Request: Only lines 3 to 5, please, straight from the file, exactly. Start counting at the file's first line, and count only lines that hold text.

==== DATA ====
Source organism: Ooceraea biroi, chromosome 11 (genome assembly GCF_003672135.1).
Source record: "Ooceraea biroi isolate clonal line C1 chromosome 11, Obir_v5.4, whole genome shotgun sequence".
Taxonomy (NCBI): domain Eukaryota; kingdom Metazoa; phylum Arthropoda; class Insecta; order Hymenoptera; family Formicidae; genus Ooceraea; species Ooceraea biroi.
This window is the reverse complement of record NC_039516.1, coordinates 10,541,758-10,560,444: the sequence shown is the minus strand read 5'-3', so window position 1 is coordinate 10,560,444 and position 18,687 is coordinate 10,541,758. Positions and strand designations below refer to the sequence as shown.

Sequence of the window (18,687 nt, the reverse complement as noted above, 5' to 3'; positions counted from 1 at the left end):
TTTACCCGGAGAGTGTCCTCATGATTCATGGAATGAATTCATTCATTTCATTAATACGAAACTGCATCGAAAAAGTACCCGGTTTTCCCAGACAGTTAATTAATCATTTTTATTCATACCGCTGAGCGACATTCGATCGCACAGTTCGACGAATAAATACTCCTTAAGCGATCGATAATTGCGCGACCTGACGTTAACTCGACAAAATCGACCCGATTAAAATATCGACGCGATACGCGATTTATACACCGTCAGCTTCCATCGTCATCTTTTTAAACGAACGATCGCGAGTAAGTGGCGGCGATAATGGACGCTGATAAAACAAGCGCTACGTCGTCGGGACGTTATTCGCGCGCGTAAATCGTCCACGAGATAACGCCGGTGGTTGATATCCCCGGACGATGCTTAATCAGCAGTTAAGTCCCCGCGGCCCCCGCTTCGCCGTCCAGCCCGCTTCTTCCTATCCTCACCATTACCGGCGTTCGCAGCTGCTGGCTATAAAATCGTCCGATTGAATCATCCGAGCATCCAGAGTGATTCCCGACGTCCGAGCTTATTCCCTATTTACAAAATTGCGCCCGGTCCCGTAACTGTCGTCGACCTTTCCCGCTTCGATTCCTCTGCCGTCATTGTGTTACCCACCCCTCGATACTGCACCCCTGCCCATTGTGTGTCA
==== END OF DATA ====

Taxonomy (NCBI): domain Eukaryota; kingdom Metazoa; phylum Arthropoda; class Insecta; order Hymenoptera; family Formicidae; genus Ooceraea; species Ooceraea biroi.
This window is the reverse complement of record NC_039516.1, coordinates 10,541,758-10,560,444: the sequence shown is the minus strand read 5'-3', so window position 1 is coordinate 10,560,444 and position 18,687 is coordinate 10,541,758. Positions and strand designations below refer to the sequence as shown.

Sequence of the window (18,687 nt, the reverse complement as noted above, 5' to 3'; positions counted from 1 at the left end):